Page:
Finally, and most importantly, you as the owner of your company play a key role in teaching collaboration. How do you do that? By your actions. If you are collaborative and your employees see you acting in a manner that encourages teamwork, they will follow your example and do the same. Of course, the opposite is true as well. If you are not collaborative, chances are good your employees won’t be either.

The best way an entrepreneur can model collaborative behavior is seeking input from your management team on a regular basis. Instead of modeling “my way or the highway,” demonstrate that your ego can handle the input of others. The good thing about producing this behavior is that it will also help you make better decisions. You can’t know everything, nor should you try. Seek input from those around you and they will do the same with their teams.

Also, encourage your managers to resist the “silo” method of management. Silo management is where each department heads views his/her department as a world unto itself and does not see the big picture or often value what other departments do to make the company successful.

How do you prevent the growth of silos? By again showing your leaders that EVERY department and every department head is valued in your organization. Basically, don’t play favorites.

Creating a collaborative environment will not guarantee success. But it will certainly help and if you do it right, you will actually make your workplace more enjoyable and rewarding for your employees. And employees that enjoy their jobs and the people they work with stay longer!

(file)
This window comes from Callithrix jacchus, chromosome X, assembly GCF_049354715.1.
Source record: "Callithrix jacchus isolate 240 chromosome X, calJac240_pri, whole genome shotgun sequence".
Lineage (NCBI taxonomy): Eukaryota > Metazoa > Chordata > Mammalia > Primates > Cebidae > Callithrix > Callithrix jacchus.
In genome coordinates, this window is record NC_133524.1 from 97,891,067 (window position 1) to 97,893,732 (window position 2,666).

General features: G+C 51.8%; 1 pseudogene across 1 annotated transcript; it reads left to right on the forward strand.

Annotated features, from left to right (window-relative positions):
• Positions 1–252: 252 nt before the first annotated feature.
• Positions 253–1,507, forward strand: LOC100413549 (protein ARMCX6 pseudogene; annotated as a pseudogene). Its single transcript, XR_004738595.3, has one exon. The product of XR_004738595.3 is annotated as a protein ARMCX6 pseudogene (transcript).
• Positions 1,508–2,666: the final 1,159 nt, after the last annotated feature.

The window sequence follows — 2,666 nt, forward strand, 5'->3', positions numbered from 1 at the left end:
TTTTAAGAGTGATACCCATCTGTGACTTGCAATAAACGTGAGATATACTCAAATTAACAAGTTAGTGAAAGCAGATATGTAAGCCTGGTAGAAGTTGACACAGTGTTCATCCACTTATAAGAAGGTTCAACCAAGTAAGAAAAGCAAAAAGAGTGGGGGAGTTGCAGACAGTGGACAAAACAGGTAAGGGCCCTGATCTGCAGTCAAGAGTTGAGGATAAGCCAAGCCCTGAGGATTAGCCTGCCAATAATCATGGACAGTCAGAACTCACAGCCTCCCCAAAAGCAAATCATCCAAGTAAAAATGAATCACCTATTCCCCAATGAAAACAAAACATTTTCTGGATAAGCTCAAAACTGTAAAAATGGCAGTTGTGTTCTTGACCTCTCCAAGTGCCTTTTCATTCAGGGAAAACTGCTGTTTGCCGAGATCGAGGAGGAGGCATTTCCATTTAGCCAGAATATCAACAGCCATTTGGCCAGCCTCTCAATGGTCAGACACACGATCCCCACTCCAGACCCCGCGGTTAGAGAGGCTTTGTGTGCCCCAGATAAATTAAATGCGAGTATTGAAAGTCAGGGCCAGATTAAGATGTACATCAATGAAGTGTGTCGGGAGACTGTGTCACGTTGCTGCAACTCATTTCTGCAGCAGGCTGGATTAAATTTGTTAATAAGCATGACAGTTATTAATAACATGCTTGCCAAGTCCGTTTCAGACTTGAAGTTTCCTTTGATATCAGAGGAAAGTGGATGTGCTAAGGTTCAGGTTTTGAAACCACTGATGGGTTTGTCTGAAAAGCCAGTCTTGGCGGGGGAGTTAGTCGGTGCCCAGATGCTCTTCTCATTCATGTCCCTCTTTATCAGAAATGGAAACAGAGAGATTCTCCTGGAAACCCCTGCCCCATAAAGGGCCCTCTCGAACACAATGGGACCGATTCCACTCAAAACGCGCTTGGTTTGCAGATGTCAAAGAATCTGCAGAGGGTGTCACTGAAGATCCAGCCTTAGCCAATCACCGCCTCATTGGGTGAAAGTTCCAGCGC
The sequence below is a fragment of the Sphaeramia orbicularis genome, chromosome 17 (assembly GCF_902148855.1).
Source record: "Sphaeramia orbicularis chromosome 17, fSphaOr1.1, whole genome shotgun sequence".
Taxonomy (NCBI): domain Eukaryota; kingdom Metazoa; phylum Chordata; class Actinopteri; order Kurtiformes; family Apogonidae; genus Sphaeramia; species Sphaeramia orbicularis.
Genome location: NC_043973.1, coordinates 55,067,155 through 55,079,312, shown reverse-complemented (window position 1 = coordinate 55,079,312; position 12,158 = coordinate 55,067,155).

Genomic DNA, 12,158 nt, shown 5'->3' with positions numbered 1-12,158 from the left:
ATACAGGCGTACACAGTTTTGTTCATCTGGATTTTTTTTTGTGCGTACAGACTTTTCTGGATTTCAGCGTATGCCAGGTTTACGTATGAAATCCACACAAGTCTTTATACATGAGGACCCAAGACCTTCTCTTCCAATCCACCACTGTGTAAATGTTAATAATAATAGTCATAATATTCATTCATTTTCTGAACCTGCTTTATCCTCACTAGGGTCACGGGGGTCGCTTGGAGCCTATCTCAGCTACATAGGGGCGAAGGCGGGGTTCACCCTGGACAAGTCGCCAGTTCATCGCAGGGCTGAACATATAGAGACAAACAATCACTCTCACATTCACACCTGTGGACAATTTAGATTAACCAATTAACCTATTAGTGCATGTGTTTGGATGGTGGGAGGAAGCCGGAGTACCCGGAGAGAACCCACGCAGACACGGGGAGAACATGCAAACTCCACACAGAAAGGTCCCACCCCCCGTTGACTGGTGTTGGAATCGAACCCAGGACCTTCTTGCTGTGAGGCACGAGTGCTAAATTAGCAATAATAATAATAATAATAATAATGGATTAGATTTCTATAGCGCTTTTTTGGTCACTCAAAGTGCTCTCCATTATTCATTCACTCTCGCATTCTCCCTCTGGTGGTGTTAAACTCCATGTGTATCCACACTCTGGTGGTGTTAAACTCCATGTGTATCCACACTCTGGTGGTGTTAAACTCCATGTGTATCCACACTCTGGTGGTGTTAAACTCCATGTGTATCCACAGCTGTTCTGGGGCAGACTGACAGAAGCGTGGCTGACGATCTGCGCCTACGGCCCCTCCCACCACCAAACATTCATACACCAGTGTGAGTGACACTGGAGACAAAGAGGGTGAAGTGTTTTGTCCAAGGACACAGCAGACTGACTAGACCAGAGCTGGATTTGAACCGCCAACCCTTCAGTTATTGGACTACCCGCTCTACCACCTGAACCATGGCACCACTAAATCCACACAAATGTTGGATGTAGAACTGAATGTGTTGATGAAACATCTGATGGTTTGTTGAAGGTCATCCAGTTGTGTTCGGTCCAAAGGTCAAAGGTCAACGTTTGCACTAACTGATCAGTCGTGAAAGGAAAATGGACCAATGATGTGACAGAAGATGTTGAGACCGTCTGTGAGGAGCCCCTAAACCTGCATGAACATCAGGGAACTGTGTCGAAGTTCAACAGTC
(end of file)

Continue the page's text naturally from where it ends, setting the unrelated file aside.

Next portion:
What Buyers Want

Keep in mind, too, that one day you will most likely sell your company. During the due diligence phase, buyers will look closely at your management team and its cohesion. If they sense that the environment is not collaborative and that silos dominate, they will have concerns about the long-term success of the organization after you depart.

This idea of creating a collaborative environment is not just a touchy-feely idea created by some Ivy League researchers. No, it is vital not only to your company’s long-term success, but it could ultimately impact what you are able to do with your company.

If you would like to learn more about building a buyer ready business, one that epitomizes collaboration and other key traits buyers are looking for, I would encourage you to download the Generational Equity free whitepaper on this topic. Written by Ryan Binkley, president of the firm, it is full of great ideas on how to create a business and a workplace that buyers will find attractive. If you would like a copy, you can download it by clicking here.

What techniques have you used to encourage collaboration in your company? Have you found collaboration helps improve productivity?

 © 2011 Generational Equity, LLC All Rights Reserved

About Carl Doerksen

Carl Doerksen is the Director of Corporate Development at Generational Equity.